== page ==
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Welcome to
Antelope Valley Indian Museum State Historic Park

Location - Directions
The museum is located in northeastern Los Angeles County.  It is 19 miles east of the Antelope Valley Freeway (State Highway 14), at 15701 East Avenue M in Lancaster.  Go East on Avenue K to 150th Street East, go south on 150th for 2 miles.  Turn left on Ave. M, and go east for 1 mile to the museum.  Or exit Pearblossom Highway (138) at 165th Street East and travel north.  Bear right as 165th turns into 170th Street East. Continue north on 170th to Avenue M.  Turn left on Avenue M, and go west for 1 mile to the museum.

Latitude/Longitude: 34.650278, -117.848889 


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The Antelope Valley Indian Museum State Historic Park is a state historic park of California, USA, interpreting Native American cultures of the Great Basin and surrounding regions. The park and its grounds are situated on the Antelope Valley's rural east side in northern Los Angeles County, California.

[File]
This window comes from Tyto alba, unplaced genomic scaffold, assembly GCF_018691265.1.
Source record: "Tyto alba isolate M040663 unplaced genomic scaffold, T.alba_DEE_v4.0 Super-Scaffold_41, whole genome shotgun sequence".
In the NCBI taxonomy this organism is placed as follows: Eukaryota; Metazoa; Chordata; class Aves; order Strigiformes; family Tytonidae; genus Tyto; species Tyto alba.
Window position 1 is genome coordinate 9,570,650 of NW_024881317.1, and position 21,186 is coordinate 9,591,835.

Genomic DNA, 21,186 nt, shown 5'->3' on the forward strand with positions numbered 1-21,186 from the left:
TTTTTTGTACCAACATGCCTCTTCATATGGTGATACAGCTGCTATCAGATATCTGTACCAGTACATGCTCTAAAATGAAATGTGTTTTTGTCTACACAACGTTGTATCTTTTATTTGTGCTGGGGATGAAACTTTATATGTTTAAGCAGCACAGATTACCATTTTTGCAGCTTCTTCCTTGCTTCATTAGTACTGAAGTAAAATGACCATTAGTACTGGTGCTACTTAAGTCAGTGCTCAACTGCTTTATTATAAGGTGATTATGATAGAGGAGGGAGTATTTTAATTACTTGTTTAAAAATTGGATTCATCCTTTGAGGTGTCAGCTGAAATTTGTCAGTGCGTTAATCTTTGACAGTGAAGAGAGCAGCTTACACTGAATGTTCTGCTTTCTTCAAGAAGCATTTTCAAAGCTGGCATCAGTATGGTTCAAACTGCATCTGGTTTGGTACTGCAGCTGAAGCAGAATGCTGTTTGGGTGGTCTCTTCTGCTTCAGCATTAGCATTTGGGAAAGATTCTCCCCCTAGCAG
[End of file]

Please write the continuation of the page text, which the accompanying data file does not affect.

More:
The museum contains the combined collections of H. Arden Edwards and subsequent owner and anthropology student Grace Oliver. The exhibits represent and interpret Native Americans groups, both aboriginal and contemporary, of the Southwest, Great Basin, and Californian cultural regions. A number of the artifacts on display are rare or one-of-a-kind items.

The museum was originally constructed by homesteader/artist H. Arden Edwards in 1928. The chalet-style structure was built over the rock formation of Piute Butte in the Mojave Desert. The unusual folk art structure, originally used as a home, is listed on the National Register of Historic Places.

Demonstrations and special events

Joshua Cottage features a "touch table" room where visitors can experience food grinding and processing techniques, or learn how earlier American Indians started fires using sticks or bow drills.

Outside the museum is a self-guided nature trail, a picnic area, and an outdoor ceremonial arena. Occasionally guest American Indian groups perform traditional dances and other programs. An annual opening event each fall features a traditional ground blessing ceremony. There are also American Indian artists demonstrating and selling their work, American Indian food, and special activities for children. The museum also sponsors periodic educational seminars.

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